Tuesday, June 7, 2016

With the passing of the last 9-11 rescue dog I'm reminded of Stephen Dunn's "The Insistence of Beauty"

RIP Bretagne, last remaining 9-11 rescue dog.


I happened to have a subscription to American Poetry Review when Stephen Dunn's "The Insistence of Beauty" appeared there. I was immersed in what was a vibrant writing scene for a community college and showed it to everyone who stumbled into my apartment for a drink with me or one of my roommates whether they were a writer or a skater or one of Matt's girlfriend's friends that was waiting for them to get dressed. Seeing the news of Bretagne's passing and the video of her going into the vet for the last time my mind jumped back to that poem and the resonant image so I decided to type it up and post it because I love the exercise of typing pieces that you enjoy and admire. I hope you enjoy it as well.



               The Insistence of Beauty
                    by Stephen Dunn
               

               The day before those silver planes
               came out of the perfect blue, I was struck
               by the beauty of pollution rising
               from smokestacks near Newark,
               gray and white ribbons of it
               on their way to evanescence.


               And at impact, no doubt, certain beholders
               and believers from another part of the world
               must have seen what appeared gorgeous—
               the flames of something theirs being born.

               I watched for hours—mesmerized—
               that willful collision replayed,
               the better man in me not yielding,
               then yielding to revenge's sweet surge.

               The next day there was a photograph
               of dust and smoke ghosting a street,
               and another of a man you couldn't be sure
               was fear-frozen or dead or made of stone,

               and for a while I was pleased
               to admire the intensity—or was it the coldness?—
               of each photographer's good eye.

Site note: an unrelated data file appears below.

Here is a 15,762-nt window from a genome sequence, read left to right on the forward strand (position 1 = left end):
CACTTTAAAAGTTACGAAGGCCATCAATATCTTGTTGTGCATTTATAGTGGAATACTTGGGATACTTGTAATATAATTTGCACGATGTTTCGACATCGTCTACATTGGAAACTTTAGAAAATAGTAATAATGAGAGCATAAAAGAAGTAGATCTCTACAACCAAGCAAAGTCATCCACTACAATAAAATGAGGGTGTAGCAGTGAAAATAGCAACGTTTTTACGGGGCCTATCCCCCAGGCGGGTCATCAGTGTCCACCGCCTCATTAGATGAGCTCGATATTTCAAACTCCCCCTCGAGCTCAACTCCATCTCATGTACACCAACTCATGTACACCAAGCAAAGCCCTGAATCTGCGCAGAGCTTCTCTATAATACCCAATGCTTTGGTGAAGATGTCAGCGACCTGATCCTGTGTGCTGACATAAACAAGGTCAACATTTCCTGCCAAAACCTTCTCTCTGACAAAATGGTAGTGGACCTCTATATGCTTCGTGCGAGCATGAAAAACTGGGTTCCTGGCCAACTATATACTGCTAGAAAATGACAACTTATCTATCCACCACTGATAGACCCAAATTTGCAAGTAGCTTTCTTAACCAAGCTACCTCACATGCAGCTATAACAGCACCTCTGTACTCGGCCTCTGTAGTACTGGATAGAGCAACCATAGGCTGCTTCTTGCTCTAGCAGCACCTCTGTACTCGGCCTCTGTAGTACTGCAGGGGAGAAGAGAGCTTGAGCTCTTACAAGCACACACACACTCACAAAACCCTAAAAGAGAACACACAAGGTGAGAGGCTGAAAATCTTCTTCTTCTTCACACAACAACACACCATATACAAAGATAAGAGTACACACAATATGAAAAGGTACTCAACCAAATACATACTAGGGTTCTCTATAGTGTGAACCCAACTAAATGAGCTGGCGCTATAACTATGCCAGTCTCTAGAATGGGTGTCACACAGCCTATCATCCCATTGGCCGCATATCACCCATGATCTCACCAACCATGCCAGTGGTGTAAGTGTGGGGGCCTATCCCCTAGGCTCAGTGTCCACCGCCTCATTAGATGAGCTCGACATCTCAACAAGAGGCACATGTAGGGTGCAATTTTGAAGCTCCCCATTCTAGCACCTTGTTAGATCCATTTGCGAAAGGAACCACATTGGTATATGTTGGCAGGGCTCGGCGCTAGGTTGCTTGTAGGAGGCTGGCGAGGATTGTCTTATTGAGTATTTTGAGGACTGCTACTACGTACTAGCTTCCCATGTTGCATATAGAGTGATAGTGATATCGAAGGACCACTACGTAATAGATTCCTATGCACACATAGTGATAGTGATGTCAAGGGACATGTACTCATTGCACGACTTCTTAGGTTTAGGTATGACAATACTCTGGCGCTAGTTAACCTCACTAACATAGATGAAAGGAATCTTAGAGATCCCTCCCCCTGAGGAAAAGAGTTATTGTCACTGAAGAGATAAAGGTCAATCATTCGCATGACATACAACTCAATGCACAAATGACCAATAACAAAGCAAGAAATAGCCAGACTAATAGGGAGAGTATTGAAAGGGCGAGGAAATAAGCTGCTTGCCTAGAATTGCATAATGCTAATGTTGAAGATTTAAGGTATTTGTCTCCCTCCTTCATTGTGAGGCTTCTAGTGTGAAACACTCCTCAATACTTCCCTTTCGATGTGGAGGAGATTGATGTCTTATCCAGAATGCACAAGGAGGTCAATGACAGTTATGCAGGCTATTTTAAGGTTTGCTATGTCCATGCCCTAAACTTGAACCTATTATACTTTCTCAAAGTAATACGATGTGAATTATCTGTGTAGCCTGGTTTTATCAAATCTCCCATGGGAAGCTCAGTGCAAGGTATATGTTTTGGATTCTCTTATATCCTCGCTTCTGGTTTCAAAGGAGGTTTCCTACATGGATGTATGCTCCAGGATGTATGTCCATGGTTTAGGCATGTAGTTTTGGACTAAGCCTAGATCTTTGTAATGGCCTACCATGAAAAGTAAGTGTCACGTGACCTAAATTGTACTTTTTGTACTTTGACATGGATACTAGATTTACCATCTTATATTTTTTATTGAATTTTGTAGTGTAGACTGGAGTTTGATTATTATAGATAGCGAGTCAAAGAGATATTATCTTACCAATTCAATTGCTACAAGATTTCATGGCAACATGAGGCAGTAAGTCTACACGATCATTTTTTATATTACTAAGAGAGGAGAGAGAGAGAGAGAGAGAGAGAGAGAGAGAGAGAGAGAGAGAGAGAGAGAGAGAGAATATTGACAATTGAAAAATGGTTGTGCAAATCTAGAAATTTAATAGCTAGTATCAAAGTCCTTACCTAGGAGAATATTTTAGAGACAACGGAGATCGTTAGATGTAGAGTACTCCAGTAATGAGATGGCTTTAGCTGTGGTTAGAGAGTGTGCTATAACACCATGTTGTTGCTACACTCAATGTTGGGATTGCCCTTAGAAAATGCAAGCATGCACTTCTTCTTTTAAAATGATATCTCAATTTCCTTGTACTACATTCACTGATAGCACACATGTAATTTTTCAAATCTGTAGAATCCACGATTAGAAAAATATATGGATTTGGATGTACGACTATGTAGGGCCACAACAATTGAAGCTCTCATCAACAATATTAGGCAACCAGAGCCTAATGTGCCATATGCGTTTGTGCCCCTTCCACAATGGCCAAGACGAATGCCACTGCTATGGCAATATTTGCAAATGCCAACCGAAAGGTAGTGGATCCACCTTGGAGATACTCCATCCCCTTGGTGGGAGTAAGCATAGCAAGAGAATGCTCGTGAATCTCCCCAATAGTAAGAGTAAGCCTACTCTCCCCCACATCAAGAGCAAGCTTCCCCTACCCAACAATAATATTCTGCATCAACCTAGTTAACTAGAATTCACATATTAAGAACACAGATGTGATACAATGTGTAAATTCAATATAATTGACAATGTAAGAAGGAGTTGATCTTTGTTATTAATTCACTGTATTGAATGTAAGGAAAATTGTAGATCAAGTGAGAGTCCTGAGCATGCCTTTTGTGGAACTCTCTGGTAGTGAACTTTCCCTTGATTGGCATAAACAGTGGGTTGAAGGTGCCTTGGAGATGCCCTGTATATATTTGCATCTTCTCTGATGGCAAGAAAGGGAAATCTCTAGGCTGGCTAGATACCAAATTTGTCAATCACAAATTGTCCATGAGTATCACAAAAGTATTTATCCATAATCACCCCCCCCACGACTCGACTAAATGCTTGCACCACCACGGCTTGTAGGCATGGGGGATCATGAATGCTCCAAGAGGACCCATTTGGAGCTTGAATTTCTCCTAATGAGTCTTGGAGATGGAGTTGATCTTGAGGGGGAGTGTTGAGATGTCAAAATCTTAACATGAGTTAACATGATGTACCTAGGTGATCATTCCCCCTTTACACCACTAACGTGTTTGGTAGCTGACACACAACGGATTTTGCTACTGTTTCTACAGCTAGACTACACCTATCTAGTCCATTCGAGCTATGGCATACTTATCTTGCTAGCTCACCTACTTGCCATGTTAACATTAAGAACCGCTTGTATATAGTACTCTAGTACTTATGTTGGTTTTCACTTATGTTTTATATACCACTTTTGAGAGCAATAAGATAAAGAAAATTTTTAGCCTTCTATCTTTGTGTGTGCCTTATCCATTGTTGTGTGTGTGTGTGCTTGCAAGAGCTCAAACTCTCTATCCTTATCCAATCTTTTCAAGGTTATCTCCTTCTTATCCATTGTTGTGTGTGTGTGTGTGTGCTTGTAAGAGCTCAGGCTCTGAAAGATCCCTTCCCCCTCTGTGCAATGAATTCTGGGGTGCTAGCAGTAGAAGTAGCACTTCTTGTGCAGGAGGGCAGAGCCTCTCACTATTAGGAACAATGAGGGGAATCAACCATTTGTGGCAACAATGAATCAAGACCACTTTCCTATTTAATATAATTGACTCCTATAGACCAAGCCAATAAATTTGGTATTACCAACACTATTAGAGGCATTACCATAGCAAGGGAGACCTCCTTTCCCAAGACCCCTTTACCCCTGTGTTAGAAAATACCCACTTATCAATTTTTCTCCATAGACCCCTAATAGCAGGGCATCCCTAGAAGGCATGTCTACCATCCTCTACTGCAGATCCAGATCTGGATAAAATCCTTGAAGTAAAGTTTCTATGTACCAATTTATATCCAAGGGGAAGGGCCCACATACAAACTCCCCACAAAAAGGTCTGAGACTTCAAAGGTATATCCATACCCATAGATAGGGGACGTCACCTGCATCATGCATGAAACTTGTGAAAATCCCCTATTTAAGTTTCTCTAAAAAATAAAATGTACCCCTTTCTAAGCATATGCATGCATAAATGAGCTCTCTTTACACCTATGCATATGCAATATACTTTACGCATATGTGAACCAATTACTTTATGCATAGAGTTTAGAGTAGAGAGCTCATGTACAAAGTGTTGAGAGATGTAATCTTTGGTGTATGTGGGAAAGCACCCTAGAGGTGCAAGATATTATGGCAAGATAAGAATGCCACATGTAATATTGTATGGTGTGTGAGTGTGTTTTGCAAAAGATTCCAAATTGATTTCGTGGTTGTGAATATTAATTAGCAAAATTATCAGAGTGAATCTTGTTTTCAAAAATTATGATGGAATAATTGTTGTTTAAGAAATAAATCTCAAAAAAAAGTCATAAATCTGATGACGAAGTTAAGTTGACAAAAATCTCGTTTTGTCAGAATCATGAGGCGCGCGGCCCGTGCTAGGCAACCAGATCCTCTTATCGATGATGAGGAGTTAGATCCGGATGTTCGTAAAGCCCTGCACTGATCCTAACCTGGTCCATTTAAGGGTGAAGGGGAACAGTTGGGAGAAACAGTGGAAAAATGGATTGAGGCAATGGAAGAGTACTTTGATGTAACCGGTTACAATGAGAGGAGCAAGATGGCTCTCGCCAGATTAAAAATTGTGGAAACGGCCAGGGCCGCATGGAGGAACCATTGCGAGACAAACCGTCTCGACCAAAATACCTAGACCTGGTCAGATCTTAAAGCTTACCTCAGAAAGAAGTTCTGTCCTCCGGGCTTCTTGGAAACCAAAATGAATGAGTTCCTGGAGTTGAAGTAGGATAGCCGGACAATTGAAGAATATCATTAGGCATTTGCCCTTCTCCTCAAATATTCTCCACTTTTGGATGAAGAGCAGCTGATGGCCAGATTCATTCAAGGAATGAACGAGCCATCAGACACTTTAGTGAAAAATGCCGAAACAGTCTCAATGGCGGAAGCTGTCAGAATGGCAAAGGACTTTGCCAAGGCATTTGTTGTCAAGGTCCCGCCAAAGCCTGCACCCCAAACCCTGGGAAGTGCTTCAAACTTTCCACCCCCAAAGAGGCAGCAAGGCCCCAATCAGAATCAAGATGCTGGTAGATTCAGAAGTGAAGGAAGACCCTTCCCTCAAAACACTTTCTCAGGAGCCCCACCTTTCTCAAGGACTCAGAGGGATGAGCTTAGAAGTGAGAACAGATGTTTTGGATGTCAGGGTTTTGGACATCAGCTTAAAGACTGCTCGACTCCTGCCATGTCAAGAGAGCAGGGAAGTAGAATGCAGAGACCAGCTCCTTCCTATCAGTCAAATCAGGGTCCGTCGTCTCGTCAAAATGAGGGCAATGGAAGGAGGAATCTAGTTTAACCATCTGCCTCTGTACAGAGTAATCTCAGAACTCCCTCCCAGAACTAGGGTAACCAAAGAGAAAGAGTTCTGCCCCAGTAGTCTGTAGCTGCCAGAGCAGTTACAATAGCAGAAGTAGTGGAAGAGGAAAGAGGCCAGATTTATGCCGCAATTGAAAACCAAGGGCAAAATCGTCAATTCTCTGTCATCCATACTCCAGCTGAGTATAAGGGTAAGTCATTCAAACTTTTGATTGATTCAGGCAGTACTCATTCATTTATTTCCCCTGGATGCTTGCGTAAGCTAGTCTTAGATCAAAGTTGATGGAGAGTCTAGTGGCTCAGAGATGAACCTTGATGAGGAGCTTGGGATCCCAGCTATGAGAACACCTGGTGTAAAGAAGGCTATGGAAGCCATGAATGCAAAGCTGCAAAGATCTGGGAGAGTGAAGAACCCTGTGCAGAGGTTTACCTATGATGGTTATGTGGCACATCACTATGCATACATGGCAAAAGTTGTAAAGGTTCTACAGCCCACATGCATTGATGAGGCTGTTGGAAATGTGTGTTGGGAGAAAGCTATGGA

For years I'd taken pride in resisting

               the obvious—sunsets. snowy peaks,
               a starlet's face—yet had come to realize
               even those, seen just right, can have
               their edgy place. And the sentimental, 

               beauty's sloppy cousin, that enemy,
               can't it have it's place too?
               Doesn't a tear deserve a close-up?
               When word came of a fireman

               who hid in the rubble
               so his dispirited search dog
               could have someone to find, I repeated it
               to everyone I knew. I did this for myself,
               not for community or beauty's sake,
               yet soon it had a rhythm and a frame.


And as a palatte cleanser, here is a video of a spaghetti eating contest between a Golden Retriever and a German Shepard having a spaghetti eating contest. 



The Golden reminds me of my experiences with the lovely and loyal, gluttonous dogs. It also reminds me of Karl Pilkington's van driver eating noodles in the program An Idiot Abroad. And also here's a picture of Bretagne on her 16th birthday.



Anyway, just a a little something about the poem. 

Aside from the resonating last image and the idea of a storyteller's selfish tales told more for the self-satisfaction of the telling than for any communal betterment, I am drawn to the turn in the poem beginning in stanza six. Stanzas six and seven address the concept of poetic stigmas: sunsets, tears... subjects universally recognized as poignant are far too obvious for contemporary poets, cliches, too easy—or at least we're told. This of course plays off of the earlier image of the smokestacks, an image conventionally thought of as ugly or at least 'non-poetic' in the traditional sense. Dunn uses the questioning of stigmas as a lead or a sort of conditional for the image of the fireman hiding in the rubble for his dog to find, ecstatic to finally discover someone alive. The movement of the poem allows him to expand upon the potential embrace of the overly-poetic for selfish as opposed to artistic reasons. Also, I have to note the expert line break in line two really emphasizing the wordplay in the choice of "struck".

Possible Writing Exercise:

I also used this poem for an exercise what feels like ages ago that you might try as well. Pick a poem you really really like. Go through it and pick a few phrases, not full lines but unique turns of phrase or little bits that stick out to you. Now pick one or two of your favorites and use them as poem titles for an original work. I used "On Their Way to Evanescence" for my poem which ended up being a meditation on mortality, surprise surprise. Others that might work from this poem would be "That Willful Collision" "Beauty's Sloppy Cousin" "Gray and White Ribbons" (while not expressly unique, it is tactile) "A Rhythm and a Frame" or possibly even "The Better Man in Me" thought that could get a little too Fight Club on you. 

If you need more than just a title, for form make it roughly an unrhymed, syllabic (as opposed to metric) sonnet, ie a 14 lined poem with each line being about 10 syllables and the volta (or turn from storyline/metaphor A to how it affects storyline/metaphor B which you have hopefully set up in at least a subtle way within the first 8 lines) appearing after line 8.

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